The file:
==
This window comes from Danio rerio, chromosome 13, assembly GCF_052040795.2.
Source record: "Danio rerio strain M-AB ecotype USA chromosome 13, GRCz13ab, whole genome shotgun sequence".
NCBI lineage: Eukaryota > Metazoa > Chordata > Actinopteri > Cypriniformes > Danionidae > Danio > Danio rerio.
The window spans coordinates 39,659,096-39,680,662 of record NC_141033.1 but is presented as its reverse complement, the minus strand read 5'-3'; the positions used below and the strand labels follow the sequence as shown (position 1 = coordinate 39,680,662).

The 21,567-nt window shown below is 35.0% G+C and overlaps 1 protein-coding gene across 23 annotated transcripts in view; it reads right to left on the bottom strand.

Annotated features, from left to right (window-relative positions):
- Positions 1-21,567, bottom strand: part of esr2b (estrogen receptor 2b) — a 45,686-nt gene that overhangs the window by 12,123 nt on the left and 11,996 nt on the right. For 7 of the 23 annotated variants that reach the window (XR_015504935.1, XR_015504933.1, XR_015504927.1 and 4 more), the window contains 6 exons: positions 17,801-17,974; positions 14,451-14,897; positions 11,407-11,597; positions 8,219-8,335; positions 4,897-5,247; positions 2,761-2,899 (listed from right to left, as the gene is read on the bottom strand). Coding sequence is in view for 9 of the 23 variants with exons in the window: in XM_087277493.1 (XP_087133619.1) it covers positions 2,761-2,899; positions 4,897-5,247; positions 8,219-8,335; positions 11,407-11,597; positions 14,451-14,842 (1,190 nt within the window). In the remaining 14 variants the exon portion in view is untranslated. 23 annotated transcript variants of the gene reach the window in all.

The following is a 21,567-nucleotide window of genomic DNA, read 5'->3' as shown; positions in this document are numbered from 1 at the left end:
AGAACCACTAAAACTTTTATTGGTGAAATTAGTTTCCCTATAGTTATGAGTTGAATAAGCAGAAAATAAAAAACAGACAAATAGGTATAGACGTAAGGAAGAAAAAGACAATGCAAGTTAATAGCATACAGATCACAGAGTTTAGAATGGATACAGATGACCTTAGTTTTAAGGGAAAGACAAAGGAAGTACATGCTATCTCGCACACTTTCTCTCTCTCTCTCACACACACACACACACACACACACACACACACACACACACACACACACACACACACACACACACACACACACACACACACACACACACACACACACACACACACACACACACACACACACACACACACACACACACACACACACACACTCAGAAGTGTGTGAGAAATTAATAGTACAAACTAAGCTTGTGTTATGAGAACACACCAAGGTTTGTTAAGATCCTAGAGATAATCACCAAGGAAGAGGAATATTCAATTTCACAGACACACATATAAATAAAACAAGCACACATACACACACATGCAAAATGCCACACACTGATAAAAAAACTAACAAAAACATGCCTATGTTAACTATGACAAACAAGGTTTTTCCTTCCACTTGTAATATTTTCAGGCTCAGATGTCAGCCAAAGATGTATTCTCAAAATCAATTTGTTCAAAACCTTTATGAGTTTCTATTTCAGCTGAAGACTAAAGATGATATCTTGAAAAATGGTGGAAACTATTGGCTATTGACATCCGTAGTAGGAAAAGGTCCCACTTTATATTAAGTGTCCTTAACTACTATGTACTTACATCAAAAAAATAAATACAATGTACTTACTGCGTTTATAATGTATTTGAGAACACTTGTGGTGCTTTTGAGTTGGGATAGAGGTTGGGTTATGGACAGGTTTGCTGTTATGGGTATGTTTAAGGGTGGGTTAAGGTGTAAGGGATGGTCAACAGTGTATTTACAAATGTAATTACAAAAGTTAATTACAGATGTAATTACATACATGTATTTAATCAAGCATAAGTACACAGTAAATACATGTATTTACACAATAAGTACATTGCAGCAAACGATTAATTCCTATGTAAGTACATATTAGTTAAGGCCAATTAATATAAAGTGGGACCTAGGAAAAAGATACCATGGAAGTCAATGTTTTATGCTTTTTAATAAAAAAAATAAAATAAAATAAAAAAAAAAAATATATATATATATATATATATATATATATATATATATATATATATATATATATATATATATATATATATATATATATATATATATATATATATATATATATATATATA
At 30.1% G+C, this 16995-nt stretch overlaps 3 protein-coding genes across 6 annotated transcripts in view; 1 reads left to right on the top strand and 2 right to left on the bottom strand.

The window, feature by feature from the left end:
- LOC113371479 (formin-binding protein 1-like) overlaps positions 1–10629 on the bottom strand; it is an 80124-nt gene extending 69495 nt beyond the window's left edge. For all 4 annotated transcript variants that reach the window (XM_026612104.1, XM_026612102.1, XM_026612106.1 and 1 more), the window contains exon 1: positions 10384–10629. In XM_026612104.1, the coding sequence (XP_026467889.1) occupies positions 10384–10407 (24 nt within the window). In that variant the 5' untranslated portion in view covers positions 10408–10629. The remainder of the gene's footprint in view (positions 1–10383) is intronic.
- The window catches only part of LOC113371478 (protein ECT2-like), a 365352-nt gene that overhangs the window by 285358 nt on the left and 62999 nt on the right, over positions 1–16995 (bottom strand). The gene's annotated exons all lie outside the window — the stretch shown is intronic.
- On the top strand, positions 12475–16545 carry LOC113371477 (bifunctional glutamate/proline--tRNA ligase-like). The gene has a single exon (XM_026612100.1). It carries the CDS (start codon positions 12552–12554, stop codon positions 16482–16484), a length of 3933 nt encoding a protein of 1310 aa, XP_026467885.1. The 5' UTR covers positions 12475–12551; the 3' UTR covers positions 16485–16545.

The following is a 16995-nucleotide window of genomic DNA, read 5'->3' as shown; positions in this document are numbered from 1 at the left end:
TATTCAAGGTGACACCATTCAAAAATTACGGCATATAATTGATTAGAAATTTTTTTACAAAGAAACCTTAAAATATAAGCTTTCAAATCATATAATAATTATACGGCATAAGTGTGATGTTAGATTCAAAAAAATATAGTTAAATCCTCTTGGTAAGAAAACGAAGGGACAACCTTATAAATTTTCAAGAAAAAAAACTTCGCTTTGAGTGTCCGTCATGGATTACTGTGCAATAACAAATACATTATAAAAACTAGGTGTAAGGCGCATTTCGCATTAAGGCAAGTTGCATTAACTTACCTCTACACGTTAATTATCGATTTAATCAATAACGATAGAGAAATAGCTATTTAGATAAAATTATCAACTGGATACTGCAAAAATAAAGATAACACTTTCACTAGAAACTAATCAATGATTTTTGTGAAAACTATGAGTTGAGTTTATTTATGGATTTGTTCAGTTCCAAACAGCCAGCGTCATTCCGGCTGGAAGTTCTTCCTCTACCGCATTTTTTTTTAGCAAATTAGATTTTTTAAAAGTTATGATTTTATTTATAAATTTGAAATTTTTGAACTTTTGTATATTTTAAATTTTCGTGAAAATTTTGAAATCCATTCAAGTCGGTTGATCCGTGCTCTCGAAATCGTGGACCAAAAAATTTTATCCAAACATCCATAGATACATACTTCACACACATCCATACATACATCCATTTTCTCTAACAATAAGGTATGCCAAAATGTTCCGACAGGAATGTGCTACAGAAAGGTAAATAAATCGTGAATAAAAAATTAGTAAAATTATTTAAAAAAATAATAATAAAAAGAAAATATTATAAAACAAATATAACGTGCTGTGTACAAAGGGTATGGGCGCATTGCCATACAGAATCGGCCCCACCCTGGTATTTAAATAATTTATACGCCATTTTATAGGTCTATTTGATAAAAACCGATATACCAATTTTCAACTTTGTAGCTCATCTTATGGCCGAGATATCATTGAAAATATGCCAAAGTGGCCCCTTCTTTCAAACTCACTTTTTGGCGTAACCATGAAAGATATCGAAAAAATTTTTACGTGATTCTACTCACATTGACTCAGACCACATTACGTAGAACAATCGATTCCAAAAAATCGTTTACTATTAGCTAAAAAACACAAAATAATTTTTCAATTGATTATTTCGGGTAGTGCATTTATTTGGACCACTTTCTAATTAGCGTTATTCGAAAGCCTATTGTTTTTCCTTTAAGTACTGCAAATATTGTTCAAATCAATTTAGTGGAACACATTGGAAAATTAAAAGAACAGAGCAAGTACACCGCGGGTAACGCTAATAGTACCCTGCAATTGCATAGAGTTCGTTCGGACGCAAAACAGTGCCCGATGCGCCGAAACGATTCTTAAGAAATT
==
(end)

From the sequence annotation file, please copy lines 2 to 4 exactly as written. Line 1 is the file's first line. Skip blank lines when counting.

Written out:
Source record: "Danio rerio strain M-AB ecotype USA chromosome 13, GRCz13ab, whole genome shotgun sequence".
NCBI lineage: Eukaryota > Metazoa > Chordata > Actinopteri > Cypriniformes > Danionidae > Danio > Danio rerio.
The window spans coordinates 39,659,096-39,680,662 of record NC_141033.1 but is presented as its reverse complement, the minus strand read 5'-3'; the positions used below and the strand labels follow the sequence as shown (position 1 = coordinate 39,680,662).